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The Talk.Origins Archive: Exploring the Creation/Evolution Controversy

Feedback for July 1996

Shown below are some of the letters received from readers of the Talk.Origins Archive in the month of July, 1996.

I have searched long and hard for such concise and intelligent arguments for the debate between evolution and creationism. As a student studying paleoanthropology and paleontology at the University of Florida I am constantly being engaged in debate on this subject, if not by a fellow student, then by a representative of a religion currently "recruiting" on campus.

Your forum has given me good answers to these very common points of attack by creationists without going into complex explanations which they will not understand or try to understand anyway. Thanks for the forum and keep up the good work.

Holly R.

There is a Web site called 'The FAQ (Creation Answers) Homepage'. It contains some cogent and well-argued points (along with some fallacies), and the maintainer of it makes (I think) the valid point that there is no easily located link to his document on the archive. There is a link from this site back to the archive.

I'm going to try to prepare a detailed rebuttal of most of the points, and in fairness think it would be a good idea to provide a link to the site from the archive.

It's important to remember that not all creationists fit into the Young-Earth-Fundamentalist-Darwin-is-Satan charlatan mould that is represented in much of the discussion of creationism on the archive. There are some people making a genuine effort to reconcile their beliefs with scientific evidence, allowing limited reinterpretation of the bible in the light of the evidence.

Regardless of how misguided we may think their efforts to be, they should be given an opportunity to present their opinions as well, if only to bring these more sophisticated arguments into an open forum for repudiation.

Ian R.

Response from the editor:

The Talk.Origins Archive has had a link to Jeffrey Cox's "Creation Answers" FAQ since he put the web page into place. [Site is no longer listed since it has ceased to exist except on The Wayback Machine - September 2003.] While it is true that I mislabelled the link to his page, it is only because he renamed his web site. If I am remembering correctly, he used to call it something like the " Creation Answers Homepage". Recently, however, he seems to have retitled it "The FAQ (Creation) Homepage". I would have been happy to rename the link if Mr. Cox had simply told me about it. But then if he had done that, he wouldn't have been able to complain that the big bad archive was trying to suppress his viewpoint. In any case, I have updated the name of the link to reflect the current title of Cox's web page.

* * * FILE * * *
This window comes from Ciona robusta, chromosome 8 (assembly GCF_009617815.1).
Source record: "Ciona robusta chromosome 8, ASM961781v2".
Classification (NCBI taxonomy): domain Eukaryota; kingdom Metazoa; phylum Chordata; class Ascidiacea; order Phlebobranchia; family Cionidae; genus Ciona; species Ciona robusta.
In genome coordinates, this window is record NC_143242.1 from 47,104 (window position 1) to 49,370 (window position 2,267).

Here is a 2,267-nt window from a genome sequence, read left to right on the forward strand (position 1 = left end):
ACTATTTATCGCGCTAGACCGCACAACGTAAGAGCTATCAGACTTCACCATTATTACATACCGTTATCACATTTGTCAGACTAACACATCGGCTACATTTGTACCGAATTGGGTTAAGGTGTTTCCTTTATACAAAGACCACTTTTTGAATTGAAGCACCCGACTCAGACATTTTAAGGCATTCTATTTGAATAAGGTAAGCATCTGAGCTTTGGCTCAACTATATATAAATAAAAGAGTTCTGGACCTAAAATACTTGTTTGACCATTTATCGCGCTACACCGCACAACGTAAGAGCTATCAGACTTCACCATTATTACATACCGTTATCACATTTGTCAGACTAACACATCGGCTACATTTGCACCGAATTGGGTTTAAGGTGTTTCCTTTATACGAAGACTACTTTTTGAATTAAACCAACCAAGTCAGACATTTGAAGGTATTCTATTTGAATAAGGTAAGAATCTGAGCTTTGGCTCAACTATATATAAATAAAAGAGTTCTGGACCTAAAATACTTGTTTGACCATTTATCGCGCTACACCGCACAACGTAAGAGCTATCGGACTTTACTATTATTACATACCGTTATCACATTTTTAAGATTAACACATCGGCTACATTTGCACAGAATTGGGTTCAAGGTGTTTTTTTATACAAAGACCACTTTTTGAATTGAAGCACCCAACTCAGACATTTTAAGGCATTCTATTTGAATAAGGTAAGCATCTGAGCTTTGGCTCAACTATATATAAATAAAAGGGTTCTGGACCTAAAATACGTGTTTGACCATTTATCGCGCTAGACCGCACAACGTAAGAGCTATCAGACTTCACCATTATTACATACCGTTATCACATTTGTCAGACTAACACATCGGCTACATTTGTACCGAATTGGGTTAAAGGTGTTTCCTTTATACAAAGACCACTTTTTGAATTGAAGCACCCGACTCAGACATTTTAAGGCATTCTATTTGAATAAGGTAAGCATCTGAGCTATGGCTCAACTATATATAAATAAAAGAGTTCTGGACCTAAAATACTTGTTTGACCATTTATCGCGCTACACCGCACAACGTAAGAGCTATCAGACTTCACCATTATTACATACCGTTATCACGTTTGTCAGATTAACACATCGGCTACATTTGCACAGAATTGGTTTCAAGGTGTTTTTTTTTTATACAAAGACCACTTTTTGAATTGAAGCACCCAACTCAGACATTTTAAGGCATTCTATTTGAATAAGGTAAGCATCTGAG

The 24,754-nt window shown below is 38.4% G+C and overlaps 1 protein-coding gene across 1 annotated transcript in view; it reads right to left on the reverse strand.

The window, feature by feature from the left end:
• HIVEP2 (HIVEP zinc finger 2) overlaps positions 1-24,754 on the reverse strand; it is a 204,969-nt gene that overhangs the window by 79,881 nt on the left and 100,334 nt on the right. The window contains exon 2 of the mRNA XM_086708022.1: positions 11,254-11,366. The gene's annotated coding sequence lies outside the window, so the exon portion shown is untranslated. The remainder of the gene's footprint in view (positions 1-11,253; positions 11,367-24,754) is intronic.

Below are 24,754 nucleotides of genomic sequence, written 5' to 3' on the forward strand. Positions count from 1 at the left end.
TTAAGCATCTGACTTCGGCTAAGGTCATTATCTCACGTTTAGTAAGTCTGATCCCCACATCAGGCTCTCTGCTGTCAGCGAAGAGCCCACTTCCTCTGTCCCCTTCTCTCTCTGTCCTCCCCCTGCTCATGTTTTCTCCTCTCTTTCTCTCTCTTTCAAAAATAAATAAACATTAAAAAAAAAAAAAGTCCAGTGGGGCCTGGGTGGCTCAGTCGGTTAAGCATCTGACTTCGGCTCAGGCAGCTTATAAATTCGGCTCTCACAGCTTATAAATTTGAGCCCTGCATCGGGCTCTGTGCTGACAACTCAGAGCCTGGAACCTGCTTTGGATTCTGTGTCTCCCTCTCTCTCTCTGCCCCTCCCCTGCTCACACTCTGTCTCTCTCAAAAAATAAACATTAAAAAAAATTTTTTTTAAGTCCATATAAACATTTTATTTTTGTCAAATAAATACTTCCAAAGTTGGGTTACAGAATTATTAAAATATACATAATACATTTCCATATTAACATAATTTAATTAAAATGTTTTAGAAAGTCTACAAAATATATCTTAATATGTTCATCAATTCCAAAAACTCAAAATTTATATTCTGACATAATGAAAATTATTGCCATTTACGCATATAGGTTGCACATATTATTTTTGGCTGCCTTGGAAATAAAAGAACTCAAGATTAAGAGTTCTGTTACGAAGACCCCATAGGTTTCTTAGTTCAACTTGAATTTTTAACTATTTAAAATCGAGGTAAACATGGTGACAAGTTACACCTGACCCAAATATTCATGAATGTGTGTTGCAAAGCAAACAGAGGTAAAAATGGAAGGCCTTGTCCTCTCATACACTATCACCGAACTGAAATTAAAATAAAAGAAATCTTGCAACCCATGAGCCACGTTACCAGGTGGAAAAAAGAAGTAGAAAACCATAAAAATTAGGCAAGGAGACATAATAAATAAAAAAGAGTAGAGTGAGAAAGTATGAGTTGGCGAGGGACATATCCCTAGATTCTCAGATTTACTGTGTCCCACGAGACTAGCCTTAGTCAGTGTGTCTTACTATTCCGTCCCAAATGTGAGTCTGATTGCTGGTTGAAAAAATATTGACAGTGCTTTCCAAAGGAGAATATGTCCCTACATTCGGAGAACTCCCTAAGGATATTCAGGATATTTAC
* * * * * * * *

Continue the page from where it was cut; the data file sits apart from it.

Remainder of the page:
By the way, this type of complaining is nothing new for Jeffrey Cox. This is the same person who once accused the FAQ writers of perpetrating "net abuse" by refusing to produce FAQs that agreed with his opinions. He seems to feel that he and creationists like him have been treated unfairly, and to emphasize the point he occasionally couches his arguments in conspiratorial terms. On his web page, for instance, he writes, "I presume they [the evolution supporters] want to hide the association between this site and the newsgroup to make it less likely that people browsing there will come here." Well, frankly, I hope lots of people visit Cox's page. In the long run, there's no better cure for creationism than creationism itself.

One other thing. On Jeffrey Cox's web page, he has mislabelled the link to the Talk.Origins Archive. He calls it the " FAQ (Non creation answers) site". If he's going to be upset that his site was mislabelled, he should at least try to label other sites correctly.

I think you guys should be more open-minded & not diss someone's new technology until you've tried it. The earth's not flat nor is it's history something we can spectulate about too much since proportionally speaking we've hardly been here for long at all.

I have two questions. Why is the THEORY of Evolution presented as fact when in FACT it is but a theory? In our education system, why isn't creation taught as a theory of the origin of man along with evolution?

Wayne L.

Response from the editor:

Answer to first question: Evolution is both a fact and a theory. See the FAQ on this subject.

Answer to second question: In the United States, the Supreme Court ruled that the teaching of creationism in public schools violates the establishment clause of the First Amendment to the Constitution. Therefore, it may not be taught in public school science classrooms.

I have just discovered this site am quite beside myself with delight. As one who is continually defending science in the Evolution vs. Creationism battle, I find the information contained here most interesting.

Thanks, Eric J.